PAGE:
Some of the best catfishing can be had during the winter months, but you need to be prepared for sudden changes to weather and water conditions. In other words, don’t drive an hour to your favorite lake without a backup plan. During winter, the weather and water conditions can dictate what type of bait is available, how you’re going to fish and where you’re going to fish, so you need to be flexible.
The first condition to prepare for is bait. I like to call the local bait guys before my visit. They might have bait available for purchase, which can save you a lot of time and get your lines in the water sooner. If I cannot find fresh skipjack, I will scan the entrances to harbors, sloughs and marinas looking for schools of baitfish to cast a net on. Either way, I always have a couple bags of frozen bait available so my trip is not wasted.
You should also prepare to use a variety of fishing methods. I typically have 12 rods in my boat—six medium-heavy-action rods set up for dragging and six heavy-action rods set up for anchor fishing.
If the current flow is swift or the water temperature is below 40 degrees, fish typically stick close to the bottom or structure. This calls for patience and an anchor. During the warmer months, I’ll stay on a target for 15 to 30 minutes. During winter, I give each spot 30 to 45 minutes.
If there is no current or the sun comes out and warms the water, I like to have the option to changeover to dragging quickly and move to warmer water with less current.
Where you plan to fish is influenced by three primary factors: wind, current and what your graph is telling you. I like a little wind, but a lot of wind from the wrong direction in the winter is miserable and makes it hard to control the boat, especially if you have a full enclosure. Drift socks help in current, but you may want to check out the side of the lake where there is less wind.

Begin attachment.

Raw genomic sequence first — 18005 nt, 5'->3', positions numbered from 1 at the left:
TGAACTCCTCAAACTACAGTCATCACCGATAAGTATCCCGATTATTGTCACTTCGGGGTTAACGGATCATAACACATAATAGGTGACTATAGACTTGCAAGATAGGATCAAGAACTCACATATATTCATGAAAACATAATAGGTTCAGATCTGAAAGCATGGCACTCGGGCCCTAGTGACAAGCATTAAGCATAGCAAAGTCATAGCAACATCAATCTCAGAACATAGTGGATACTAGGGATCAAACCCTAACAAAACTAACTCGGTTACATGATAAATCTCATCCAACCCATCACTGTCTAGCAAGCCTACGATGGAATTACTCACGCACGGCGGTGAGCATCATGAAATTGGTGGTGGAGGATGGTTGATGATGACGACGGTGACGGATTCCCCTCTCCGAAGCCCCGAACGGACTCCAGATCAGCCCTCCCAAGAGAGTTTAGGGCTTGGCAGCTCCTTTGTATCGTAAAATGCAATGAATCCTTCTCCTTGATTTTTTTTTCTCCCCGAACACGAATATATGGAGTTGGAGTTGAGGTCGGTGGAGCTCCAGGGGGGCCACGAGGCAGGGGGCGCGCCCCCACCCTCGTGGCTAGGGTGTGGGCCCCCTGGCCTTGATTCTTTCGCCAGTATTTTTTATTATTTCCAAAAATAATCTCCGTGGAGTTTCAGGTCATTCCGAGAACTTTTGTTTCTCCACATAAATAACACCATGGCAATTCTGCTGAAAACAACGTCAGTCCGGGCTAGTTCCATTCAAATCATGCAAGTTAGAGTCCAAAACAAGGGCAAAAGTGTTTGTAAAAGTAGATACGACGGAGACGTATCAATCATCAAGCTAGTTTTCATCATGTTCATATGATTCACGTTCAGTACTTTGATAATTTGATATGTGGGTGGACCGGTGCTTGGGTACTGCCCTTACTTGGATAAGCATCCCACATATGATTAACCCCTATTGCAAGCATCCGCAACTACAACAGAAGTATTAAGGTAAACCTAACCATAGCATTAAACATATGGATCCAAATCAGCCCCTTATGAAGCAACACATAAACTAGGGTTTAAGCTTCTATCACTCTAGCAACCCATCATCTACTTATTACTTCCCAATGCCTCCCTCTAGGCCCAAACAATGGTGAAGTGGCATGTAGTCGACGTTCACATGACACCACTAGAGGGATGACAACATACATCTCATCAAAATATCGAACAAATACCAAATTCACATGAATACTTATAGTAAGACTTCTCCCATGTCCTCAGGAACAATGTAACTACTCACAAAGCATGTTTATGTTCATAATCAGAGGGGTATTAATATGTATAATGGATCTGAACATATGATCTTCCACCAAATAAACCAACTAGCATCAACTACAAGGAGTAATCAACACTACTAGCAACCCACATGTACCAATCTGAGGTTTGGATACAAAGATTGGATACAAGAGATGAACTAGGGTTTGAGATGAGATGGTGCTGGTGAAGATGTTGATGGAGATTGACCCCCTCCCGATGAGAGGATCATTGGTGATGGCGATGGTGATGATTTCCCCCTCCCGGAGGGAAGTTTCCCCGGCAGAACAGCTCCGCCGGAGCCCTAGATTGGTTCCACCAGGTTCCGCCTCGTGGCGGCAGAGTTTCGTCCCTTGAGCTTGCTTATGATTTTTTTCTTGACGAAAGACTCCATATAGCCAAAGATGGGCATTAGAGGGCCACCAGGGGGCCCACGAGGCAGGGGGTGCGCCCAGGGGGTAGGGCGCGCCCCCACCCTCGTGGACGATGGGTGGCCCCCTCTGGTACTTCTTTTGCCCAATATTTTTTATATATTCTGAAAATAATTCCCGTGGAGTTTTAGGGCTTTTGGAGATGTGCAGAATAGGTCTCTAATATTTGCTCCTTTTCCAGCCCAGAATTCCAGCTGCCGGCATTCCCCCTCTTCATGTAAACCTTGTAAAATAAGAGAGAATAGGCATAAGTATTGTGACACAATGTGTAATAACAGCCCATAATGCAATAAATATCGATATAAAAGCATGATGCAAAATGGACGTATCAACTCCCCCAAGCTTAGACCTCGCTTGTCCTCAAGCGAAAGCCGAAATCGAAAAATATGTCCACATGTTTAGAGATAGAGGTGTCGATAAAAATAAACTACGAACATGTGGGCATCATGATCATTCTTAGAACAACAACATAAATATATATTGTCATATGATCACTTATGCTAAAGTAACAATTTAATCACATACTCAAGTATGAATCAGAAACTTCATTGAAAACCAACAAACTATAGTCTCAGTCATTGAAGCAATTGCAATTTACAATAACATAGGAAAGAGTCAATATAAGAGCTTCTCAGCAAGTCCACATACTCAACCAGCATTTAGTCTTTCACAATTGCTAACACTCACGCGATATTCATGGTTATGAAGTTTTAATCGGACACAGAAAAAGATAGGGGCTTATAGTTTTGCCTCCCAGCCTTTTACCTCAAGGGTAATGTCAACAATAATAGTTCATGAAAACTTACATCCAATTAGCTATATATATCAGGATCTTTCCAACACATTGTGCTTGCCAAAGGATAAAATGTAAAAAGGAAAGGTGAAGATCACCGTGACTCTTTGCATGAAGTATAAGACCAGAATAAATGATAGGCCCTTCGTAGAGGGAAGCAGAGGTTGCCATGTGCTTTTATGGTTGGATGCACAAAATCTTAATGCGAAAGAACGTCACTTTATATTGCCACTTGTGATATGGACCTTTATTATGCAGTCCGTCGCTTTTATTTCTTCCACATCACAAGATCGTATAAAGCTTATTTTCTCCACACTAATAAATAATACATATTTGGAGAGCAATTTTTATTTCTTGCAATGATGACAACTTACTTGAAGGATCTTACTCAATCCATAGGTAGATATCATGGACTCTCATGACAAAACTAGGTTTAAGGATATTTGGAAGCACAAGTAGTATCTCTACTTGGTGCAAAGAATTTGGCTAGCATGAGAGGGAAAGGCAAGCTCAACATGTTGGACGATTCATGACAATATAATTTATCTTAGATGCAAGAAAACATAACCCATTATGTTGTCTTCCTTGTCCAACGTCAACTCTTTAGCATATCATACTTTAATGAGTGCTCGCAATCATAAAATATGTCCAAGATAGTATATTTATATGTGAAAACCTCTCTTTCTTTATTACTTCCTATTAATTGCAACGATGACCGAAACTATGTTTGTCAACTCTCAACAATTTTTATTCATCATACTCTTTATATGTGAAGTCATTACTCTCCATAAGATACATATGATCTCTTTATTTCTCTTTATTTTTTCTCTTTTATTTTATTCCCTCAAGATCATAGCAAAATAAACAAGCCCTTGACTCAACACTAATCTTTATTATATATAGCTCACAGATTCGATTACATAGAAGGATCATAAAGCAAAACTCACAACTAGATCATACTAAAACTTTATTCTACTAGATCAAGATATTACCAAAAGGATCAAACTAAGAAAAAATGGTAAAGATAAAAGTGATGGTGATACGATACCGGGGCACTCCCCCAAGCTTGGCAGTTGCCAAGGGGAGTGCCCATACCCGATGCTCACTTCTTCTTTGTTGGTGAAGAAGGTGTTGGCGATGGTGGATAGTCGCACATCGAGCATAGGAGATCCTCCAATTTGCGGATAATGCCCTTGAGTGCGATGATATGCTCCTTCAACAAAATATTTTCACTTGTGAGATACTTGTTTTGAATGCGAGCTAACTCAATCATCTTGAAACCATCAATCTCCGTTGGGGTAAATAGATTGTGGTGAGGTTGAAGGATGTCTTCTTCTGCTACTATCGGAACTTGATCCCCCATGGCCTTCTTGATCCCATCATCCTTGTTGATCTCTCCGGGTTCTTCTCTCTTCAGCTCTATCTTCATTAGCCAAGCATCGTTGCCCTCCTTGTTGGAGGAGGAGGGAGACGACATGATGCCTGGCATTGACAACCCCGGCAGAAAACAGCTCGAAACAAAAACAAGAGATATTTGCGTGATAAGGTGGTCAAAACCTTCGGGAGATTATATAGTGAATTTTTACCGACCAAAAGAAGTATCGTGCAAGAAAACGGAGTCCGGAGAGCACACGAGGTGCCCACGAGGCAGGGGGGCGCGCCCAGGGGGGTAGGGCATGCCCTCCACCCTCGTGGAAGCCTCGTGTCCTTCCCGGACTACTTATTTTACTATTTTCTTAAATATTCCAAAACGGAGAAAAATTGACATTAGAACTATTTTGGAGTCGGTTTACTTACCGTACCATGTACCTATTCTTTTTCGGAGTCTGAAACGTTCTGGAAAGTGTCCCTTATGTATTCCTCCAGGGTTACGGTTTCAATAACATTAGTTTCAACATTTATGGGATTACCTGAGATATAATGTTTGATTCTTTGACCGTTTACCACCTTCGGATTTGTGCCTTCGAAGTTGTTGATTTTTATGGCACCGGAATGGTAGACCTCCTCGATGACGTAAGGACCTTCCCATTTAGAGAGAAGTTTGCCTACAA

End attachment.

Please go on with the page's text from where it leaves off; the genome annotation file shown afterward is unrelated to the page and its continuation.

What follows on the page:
Winter fish don’t have the energy to fight the current. Their food just doesn’t digest as quickly during the cold months to give them that energy. As a result, the fish seek structure to break the current, allowing them to wait for their next meal without exerting a lot of effort.
I typically won’t target fish with my graph but use it to look for structure and study what the fish are doing. If I’m seeing a lot of fish suspended off the bottom, I’ll use a float on anchor or drag baits slowly. To me, suspended fish are feeding fish. If I’m not seeing fish on the graph, they are either laid up in the mud or holding tight against structure.
Editor’s note: Chad Mayfield of Pell City, Alabama is a lifelong catfishing enthusiast. He started competing in catfish tournaments 17 years ago. “I’ve been humbled many times but learned something from every event,” he says. “I’ve watched the sport grow to what it is today, and I’ve met some incredible fisherman that I now call my friends and co-anglers.”